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February 24, 2014 6:44 pm  #161


Re: Drugs: Do you believe Sherlock?

SherlocklivesinOH wrote:

Interestingly, in canon, the drugs provide a point for conflict between Holmes and Watson - they are the one thing Watson really takes a stand about, with Holmes (well, that and the health effects of overwork), even though the harmfulness of cocaine was not well-recognized in that era. Watson is afraid Holmes will ruin his mental prowess...but I don't think we ever that happen...unless we want to infer it from some of the odder cases or ones where he's not doing as well. Watson's attitude is clearly motivated by friendship if not love, and it's implied Holmes less prone to both drug use and depression in later stories. Johnlockers like to say this is because he's happily married.

The Seven Percent Solution makes it more of an addiction - and deals with taking him to Freud to cure him. He goes over the edge when Watson gets married and he's left alone.

Well, Watson′s attitude to Sherlock′s drug abuse mirrored ACD′s own. Cocaine was perfectly legal in ACD′s time yet ACD never approved of drugs. I red somewhere that he actually thought of his own father when he wrote Sherlock like that. ACD′s father was a talented artist (like Sherlock is a talented detective) who killed himself prematurely with the drug of his choice (alcohol). After that experience, ACD recognised the charm of drugs as a severe danger for bohemian and gifted  people who get bored easily.


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I cannot live without brainwork. What else is there to live for? Stand at the window there. Was there ever such a dreary, dismal, unprofitable world? See how the yellow fog swirls down the street and drifts across the dun-coloured houses. What could be more hopelessly prosaic and material? What is the use of having powers, Doctor, when one has no field upon which to exert them?

http://49.media.tumblr.com/eb0e156f55878fcd6f89dcf91ae89811/tumblr_o0eyyzrphE1spvwrzo2_1280.gif
 

February 24, 2014 6:55 pm  #162


Re: Drugs: Do you believe Sherlock?

nakahara wrote:

SherlocklivesinOH wrote:

Interestingly, in canon, the drugs provide a point for conflict between Holmes and Watson - they are the one thing Watson really takes a stand about, with Holmes (well, that and the health effects of overwork), even though the harmfulness of cocaine was not well-recognized in that era. Watson is afraid Holmes will ruin his mental prowess...but I don't think we ever that happen...unless we want to infer it from some of the odder cases or ones where he's not doing as well. Watson's attitude is clearly motivated by friendship if not love, and it's implied Holmes less prone to both drug use and depression in later stories. Johnlockers like to say this is because he's happily married.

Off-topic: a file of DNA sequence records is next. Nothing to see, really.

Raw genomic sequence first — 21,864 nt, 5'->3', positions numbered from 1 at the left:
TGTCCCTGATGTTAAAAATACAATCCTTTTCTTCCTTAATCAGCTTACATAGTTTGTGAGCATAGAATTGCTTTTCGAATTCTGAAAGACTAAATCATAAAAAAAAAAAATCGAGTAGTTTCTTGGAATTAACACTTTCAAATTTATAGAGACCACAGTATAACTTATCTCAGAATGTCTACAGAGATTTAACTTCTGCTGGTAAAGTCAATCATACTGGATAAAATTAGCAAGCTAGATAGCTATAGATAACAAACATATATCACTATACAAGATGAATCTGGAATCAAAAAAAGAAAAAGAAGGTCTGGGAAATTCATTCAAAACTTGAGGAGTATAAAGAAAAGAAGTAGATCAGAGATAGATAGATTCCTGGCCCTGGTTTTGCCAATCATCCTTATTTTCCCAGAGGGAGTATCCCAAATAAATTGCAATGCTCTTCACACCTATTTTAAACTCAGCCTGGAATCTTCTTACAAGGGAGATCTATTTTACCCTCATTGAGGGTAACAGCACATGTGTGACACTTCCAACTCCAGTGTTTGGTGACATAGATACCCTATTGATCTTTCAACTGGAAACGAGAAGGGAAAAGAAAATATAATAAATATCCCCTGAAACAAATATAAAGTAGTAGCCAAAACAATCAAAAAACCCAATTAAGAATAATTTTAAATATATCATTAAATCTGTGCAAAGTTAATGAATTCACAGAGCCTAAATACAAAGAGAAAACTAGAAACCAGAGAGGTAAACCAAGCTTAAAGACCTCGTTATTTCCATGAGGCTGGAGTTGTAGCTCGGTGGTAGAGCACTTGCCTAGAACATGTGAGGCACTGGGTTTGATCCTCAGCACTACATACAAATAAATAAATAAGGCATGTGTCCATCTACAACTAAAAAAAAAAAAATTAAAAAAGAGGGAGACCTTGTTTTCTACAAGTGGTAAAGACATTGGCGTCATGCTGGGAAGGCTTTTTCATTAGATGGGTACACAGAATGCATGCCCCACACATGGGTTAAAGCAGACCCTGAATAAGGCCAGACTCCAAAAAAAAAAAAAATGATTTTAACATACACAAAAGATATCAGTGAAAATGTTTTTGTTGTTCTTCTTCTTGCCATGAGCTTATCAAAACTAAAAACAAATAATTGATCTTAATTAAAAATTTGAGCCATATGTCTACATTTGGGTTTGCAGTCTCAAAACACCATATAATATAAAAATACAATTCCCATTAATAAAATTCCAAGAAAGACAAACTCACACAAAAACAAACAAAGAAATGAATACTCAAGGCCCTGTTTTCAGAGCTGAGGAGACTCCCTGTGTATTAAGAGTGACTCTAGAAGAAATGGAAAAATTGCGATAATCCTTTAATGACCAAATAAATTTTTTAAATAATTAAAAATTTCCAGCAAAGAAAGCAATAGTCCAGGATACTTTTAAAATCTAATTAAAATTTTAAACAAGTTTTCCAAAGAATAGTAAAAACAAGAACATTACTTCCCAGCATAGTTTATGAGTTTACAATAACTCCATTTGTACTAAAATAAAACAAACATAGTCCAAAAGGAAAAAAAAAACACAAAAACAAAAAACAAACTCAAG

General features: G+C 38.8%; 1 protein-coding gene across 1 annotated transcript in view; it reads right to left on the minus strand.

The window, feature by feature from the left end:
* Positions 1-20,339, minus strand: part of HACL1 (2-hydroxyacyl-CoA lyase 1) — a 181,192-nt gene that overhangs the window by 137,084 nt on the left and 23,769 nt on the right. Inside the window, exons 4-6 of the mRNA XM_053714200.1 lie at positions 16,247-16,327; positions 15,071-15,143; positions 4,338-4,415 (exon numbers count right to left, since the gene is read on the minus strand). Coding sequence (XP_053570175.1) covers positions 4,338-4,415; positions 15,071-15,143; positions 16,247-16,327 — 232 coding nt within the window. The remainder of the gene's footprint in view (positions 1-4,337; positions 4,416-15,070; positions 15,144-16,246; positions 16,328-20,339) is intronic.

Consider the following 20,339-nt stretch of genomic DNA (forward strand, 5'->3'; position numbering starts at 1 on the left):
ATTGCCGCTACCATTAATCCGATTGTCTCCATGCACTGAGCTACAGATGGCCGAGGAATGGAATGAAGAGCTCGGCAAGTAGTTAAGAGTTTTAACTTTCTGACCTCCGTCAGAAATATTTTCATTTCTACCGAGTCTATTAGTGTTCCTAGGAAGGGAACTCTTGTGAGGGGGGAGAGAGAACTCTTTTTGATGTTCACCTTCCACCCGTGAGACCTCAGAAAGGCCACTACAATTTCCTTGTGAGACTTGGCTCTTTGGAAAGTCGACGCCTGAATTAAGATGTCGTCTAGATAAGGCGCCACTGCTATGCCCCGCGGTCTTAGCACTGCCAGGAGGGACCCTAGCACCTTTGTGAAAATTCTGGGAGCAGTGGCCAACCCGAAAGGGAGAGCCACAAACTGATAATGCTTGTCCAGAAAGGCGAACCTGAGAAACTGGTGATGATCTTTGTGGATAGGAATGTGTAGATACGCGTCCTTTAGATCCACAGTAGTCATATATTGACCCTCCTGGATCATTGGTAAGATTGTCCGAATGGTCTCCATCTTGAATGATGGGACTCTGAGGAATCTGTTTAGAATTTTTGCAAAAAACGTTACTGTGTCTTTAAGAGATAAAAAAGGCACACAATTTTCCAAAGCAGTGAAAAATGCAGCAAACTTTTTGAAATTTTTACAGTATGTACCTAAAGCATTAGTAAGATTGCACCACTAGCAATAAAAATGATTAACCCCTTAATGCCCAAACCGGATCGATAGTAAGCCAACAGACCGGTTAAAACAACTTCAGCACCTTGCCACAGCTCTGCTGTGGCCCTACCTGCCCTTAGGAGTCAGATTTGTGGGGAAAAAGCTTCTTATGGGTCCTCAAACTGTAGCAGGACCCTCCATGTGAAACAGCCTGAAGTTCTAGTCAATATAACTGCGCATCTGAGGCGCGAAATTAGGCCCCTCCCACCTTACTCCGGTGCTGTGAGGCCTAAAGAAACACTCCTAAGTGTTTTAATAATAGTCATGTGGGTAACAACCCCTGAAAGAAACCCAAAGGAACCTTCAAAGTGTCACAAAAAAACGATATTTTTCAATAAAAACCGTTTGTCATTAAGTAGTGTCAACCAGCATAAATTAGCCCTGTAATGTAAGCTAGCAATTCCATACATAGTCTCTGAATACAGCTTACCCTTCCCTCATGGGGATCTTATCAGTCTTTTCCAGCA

The Seven Percent Solution makes it more of an addiction - and deals with taking him to Freud to cure him. He goes over the edge when Watson gets married and he's left alone.

Well, Watson′s attitude to Sherlock′s drug abuse mirrored ACD′s own. Cocaine was perfectly legal in ACD′s time yet ACD never approved of drugs. I red somewhere that he actually thought of his own father when he wrote Sherlock like that. ACD′s father was a talented artist (like Sherlock is a talented detective) who killed himself prematurely with the drug of his choice (alcohol). After that experience, ACD recognised the charm of drugs as a severe danger for bohemian and gifted  people who get bored easily.

That's a very interesting insight. I think, also-- a lot of artists, musicians, writers,etc,.. a lot of them get into drugs as a way of creating a buffer between themselves and the world. They tend to be particuarily sensitive, and the world has never been kind to artists. I think there's an idea that people do it out of boredom, when really it's about being over-stimulated or conversley, understimulated to the point of depression. 
 

Last edited by RavenMorganLeigh (February 24, 2014 6:57 pm)

 

February 24, 2014 7:16 pm  #163


Re: Drugs: Do you believe Sherlock?

RavenMorganLeigh wrote:

nakahara wrote:

SherlocklivesinOH wrote:

Interestingly, in canon, the drugs provide a point for conflict between Holmes and Watson - they are the one thing Watson really takes a stand about, with Holmes (well, that and the health effects of overwork), even though the harmfulness of cocaine was not well-recognized in that era. Watson is afraid Holmes will ruin his mental prowess...but I don't think we ever that happen...unless we want to infer it from some of the odder cases or ones where he's not doing as well. Watson's attitude is clearly motivated by friendship if not love, and it's implied Holmes less prone to both drug use and depression in later stories. Johnlockers like to say this is because he's happily married.

The Seven Percent Solution makes it more of an addiction - and deals with taking him to Freud to cure him. He goes over the edge when Watson gets married and he's left alone.